If you read someone’s blog for long enough, you get a sense of what a person is like. Over time, you begin to understand the way they write, what they like to do, who they hang around with and what they like to do.
Very occasionally, you get to meet someone whose blog you read and you immediately feel comfortable with them, because it feels like you have known them for a considerable time. You haven’t of course, but you FEEL as if you have.
On Sunday, I met fellow blogger, Rogey, who lives in Auckland. A broad, grinning face beamed out at me as we met and it was as if we had been friends for a long time. Roger had collected me from the centre of the city and with Taylor, his very cheerful and pleasant daughter in the back of the car, we made our way out to his house.
After meeting his partner, Fay, an exchange of gifts from two different sides of our planet, Roger did what just what I hoped he would, when he said “Wanna go for a ride, mate?” You bet I did!
Luckily, a helmet fitted and very soon the two of us were riding through Auckland suburbs with me on Roger’s BMW G650GS that he once described as “a bloody hoot.” He was right – it was easy to ride and great fun.
Roger lead the way on his Triumph Sprint and it was easy to tell that he was a terrific and confident rider. His IAM training and road-craft were good to witness from behind, as he always seemed to have lots of time, was always in the right position on the road and took great care when approaching potential hazards.
On the other hand, I was trying to get used to riding a new bike and kept forgetting to cancel the turn signals (why can’t all bikes have self-cancelling indicators like my Harleys?)
We swapped bikes and I took my chance to ride the Triumph. I wasn’t used to the forward-leaning position and found it unusual and slightly awkward at first. I am used to big foot controls and wide mirrors and the Sprint has neither, so my feet seemed to struggle to find the tiny gear change lever and I kept having to bring my elbows in to see anything behind.
The power and the brakes were (much) better than my Harley, but after a few minutes of riding I began to get used to the bike.
Roger led us to a beach on what I took to be a large lake, but was in fact the sea, surrounded on most sides by land.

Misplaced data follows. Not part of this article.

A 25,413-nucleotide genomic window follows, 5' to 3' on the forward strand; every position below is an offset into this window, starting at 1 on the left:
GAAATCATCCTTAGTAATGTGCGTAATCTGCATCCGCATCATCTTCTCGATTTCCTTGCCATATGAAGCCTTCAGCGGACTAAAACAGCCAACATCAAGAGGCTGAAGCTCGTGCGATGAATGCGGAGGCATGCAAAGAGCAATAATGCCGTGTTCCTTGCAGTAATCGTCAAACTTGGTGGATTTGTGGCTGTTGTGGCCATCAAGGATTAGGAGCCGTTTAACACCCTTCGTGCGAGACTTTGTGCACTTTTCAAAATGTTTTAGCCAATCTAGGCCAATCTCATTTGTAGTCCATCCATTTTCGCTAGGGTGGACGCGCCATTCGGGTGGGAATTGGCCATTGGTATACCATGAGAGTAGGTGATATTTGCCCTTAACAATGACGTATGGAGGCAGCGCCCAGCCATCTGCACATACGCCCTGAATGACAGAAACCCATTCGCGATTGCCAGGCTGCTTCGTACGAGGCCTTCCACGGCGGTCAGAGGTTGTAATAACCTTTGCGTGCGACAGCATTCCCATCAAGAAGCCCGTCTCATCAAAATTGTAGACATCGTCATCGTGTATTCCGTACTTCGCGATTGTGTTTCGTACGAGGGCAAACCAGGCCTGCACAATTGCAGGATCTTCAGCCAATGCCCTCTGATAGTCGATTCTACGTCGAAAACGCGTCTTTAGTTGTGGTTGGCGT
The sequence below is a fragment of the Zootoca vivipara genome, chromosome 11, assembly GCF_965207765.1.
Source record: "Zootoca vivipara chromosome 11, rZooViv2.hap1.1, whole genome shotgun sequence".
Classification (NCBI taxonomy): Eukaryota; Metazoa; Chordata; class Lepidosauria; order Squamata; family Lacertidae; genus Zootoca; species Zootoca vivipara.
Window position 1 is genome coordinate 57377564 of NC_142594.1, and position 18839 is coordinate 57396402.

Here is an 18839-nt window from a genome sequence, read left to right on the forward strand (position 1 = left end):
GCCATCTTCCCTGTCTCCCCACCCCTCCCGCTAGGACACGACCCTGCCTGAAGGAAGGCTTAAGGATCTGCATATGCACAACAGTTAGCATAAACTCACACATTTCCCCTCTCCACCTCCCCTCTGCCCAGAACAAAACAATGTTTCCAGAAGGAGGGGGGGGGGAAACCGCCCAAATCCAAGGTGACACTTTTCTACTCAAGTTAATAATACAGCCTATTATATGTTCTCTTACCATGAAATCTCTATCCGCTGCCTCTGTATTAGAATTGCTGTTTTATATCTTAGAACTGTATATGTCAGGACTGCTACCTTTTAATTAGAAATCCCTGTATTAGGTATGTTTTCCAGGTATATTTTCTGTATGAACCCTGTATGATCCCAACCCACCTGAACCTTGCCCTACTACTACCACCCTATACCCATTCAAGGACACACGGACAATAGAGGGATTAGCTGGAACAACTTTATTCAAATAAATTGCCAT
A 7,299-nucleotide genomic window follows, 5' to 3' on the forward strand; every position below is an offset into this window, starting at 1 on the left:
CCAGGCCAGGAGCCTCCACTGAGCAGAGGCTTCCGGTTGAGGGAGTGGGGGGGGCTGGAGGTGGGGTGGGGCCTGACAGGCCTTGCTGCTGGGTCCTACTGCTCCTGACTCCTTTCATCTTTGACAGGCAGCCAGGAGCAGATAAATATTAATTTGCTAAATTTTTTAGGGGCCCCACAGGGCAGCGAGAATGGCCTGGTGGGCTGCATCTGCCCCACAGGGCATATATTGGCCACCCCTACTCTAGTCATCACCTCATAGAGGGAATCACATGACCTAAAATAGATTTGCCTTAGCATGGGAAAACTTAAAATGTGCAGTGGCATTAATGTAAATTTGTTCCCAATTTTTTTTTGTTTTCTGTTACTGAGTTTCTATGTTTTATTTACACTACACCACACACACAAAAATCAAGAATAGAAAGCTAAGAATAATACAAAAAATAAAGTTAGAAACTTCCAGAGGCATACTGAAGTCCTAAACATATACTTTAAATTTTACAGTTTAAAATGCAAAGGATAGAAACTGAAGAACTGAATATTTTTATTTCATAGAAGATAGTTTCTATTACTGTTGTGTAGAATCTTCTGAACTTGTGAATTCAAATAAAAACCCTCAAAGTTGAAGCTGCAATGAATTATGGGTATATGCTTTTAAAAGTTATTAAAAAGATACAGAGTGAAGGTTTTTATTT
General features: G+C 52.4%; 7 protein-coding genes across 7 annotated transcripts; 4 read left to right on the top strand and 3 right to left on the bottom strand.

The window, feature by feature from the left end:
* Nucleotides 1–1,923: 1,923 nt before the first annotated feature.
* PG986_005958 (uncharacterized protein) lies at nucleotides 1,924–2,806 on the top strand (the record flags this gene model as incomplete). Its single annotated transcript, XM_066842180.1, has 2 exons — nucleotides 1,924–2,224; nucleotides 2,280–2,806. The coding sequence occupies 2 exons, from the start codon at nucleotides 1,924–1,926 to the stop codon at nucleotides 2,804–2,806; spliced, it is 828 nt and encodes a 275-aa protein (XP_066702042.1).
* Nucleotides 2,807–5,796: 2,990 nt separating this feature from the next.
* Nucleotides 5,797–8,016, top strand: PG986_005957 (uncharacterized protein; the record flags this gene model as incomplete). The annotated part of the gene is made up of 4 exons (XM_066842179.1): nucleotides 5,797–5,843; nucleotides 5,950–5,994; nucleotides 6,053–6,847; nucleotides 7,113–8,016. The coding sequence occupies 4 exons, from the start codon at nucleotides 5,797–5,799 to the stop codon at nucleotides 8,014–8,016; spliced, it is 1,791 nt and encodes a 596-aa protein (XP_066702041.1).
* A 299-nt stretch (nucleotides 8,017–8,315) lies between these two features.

Lunch and the continued ride followed before we returned to Rogers house. I became much more use to riding the Triumph and was able to relax more and enjoy the ride. The further I rode it, the easier it got, but I just couldn’t get used to having to remember to cancel those darn turn signals! It’s not my kind of motorcycle, but I enjoyed riding it.
Roger putting the bikes away....
Having left her behind at the hotel still nursing a very sore foot, we checked up on Jackie, whose was sad she couldn’t join us. Her foot was giving her considerable grief and we agreed a visit to a hospital the next day would be needed. Roger had planned a relaxed Sunday afternoon /early evening BBQ (although, I think it is obligatory to say “barby” at this point) and soon some of his friends came to join us. Two huge legs of lamb were soon prepared and left to cook on the Weber....
Two more of Rogers friends, Bruce and Lucy arrived with their children and while standing at the edge of the pool, mischievous Roger gave them a push and all three ended up in the water....
They must be REALLY good friends as the three of them just stood there laughing! They took it well, particularly Lucy who unlike a lot of women would, thought this very funny. Good sports, Bruce and Lucy were soon found some dry clothes!
Roger was a remarkably good host and a great cook, and I had a terrific meal in great company.
The daughter of one of Roger’s other friends, Jackie, had made a delicious pavlova which was soon disappeared....
Overall, I had a great day meeting Roger, his family and friends and was made to feel very welcome indeed. I can only say Roger, if you are ever in London.... or with a bunch of friends in Spain(!) I can only hope to make you feel as welcome as you do to me. Nice one, mate!